Mexico school official expresses concern
Mexico Public Schools Director of Transportation Curt Jackson says not a day passes that he or a driver doesn't witness a motorist haphazardly pass a stopped school bus, risking the lives of countless children as they get on and off the bus.
"Stop arm violations are one of our major problems; we normally have at least 2-3 incidents that occur each day," Jackson told The Mexico Ledger last Wednesday. "Just this morning, I saw two – one at the Hart Career Center and another at Eugene Field."
On April 17th, Jackson said his drivers reported five violations, and that a total of 15 incidents have occurred and been reported this school year. He also noted that many go unreported, because the bus driver is unable to get all of the pertinent information needed to file a complaint without jeopardizing the safety of the students.
Jackson said these numbers are pretty consistent – and frightening. "And, if something doesn't change, they will continue to grow."
Jackson thinks a refresher on the rules of the road (when it comes to passing stopped school buses) may be needed to bring more awareness to the problem.
He said some of the most common bus safety violations occur:
• When a bus is flashing its yellow lights. These flashing lights (located at the top front and rear of the bus) mean the bus driver is preparing to stop.
• When a bus is flashing its red lights, also located on the top front of the bus, means the driver has already stopped and is preparing to activate the stop arm for student crossing.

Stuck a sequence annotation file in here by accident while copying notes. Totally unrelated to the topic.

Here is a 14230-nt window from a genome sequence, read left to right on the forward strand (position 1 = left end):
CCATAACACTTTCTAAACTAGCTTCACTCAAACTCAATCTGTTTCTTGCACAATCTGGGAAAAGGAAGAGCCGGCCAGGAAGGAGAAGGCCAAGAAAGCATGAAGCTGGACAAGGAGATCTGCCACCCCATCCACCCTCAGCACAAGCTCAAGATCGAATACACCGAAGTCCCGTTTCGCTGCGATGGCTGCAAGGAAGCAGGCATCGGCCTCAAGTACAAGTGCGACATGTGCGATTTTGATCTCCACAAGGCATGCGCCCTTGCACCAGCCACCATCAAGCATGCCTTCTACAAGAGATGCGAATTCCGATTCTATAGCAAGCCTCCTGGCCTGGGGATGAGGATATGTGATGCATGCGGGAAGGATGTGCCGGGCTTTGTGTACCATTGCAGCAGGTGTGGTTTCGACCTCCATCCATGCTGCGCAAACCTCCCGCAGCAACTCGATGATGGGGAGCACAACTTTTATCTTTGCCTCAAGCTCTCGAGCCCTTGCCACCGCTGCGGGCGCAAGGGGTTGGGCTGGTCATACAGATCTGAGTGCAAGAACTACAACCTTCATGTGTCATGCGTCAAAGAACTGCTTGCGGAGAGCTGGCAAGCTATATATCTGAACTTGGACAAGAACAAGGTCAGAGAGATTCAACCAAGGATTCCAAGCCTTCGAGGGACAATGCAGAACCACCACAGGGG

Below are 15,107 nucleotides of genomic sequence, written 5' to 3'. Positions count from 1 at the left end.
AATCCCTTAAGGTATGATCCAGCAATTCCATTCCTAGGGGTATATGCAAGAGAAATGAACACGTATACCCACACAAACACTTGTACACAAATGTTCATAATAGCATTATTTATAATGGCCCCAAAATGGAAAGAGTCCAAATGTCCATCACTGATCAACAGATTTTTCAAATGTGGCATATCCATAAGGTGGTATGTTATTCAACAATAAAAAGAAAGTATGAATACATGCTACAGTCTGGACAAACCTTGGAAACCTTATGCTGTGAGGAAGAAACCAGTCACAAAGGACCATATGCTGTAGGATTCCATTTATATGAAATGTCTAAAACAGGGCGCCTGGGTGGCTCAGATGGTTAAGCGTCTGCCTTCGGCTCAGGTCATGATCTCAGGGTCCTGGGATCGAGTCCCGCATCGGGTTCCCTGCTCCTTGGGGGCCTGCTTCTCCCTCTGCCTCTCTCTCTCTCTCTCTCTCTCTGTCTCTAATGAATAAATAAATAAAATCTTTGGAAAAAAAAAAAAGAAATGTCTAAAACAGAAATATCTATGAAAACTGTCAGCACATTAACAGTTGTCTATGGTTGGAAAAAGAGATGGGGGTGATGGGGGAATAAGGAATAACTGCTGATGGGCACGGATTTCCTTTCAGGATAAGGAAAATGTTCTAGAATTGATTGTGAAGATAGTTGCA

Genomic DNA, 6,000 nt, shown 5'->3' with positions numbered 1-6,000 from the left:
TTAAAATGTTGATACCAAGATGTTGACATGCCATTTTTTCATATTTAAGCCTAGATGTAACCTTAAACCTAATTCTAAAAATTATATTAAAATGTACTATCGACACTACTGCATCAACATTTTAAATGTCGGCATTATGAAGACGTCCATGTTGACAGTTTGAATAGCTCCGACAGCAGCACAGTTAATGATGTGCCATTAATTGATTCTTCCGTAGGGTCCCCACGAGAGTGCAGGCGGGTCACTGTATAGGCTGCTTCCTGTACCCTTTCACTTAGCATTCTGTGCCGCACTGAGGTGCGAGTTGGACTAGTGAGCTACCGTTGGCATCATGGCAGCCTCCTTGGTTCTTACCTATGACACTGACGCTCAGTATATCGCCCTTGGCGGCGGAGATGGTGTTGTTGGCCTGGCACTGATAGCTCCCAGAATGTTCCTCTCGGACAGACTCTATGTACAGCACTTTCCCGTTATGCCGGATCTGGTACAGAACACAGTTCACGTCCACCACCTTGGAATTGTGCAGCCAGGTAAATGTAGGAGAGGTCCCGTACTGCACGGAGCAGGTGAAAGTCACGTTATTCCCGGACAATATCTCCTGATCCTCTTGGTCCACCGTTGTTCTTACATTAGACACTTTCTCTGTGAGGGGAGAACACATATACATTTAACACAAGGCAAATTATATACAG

• When the stop arm is extended, this means students are loading or being discharged from the bus – which means motorists "must stop" and wait for the stop arm to be lifted indicating that all of the children have loaded or unloaded and crossed safely.
Jackson said a bus driver is authorized to report any motorist that commits a school bus related violation. Tickets and fines are generally assessed in these cases. However, if a child is hit, criminal charges could be added to the motorist's offenses.
"Our number one goal is to get the kids to school and home safely, with the least amount of distractions as possible," Jackson said.
Monday through Friday, the district's fleet of 18 route buses transport some 1,100 children to and from school; this number does not include after-school activities. Jackson said the Mexico School District, to his knowledge, has no history of accidents or incidents involving a student and a school bus. But he warns that the problem does exist. "We've just been lucky that it hasn't happened here," Jackson said.
Jackson said local law enforcement works well with the school district to help address school bus traffic violations. Since January, Mexico Public Safety Department has issued 14 tickets for stop arm violations. Data was not readily available for the Audrain County Sheriff's Department and the Missouri State Highway Patrol Troop F, however officials at both agencies said they work with the school districts, and all reports provided by the schools are investigated.
Some of the problem areas for school bus violations in Audrain County include: Hwy. 22, the Oakcrest and Union School Road area, Eastbound 54 south of Mexico, McMillan and Eugene Field elementary schools, areas west of Mexico, and basically "anywhere a bus stops," Jackson said.
Jackson is currently researching a stop-arm violation notification and reporting system that links resolution video and data to each incident and uploads the report automatically. The district also took part in a recent national survey to determine the prevalence of illegal passing of school buses and improve safety countermeasures on the state and national level. Those results have yet to be released.
"We train our school bus drivers to do all they can to avoid accidents and keep students safe. They are our top priority," Jackson said. He also noted that it is imperative the district also train students in safe school bus practices. He noted the School Bus Safety Committee has created three outstanding training programs designed just for students.
"We all need to do whatever we can to keep the kids safe … and to help to do that, we need motorists to be more aware and attentive to the rules and regulations," he said.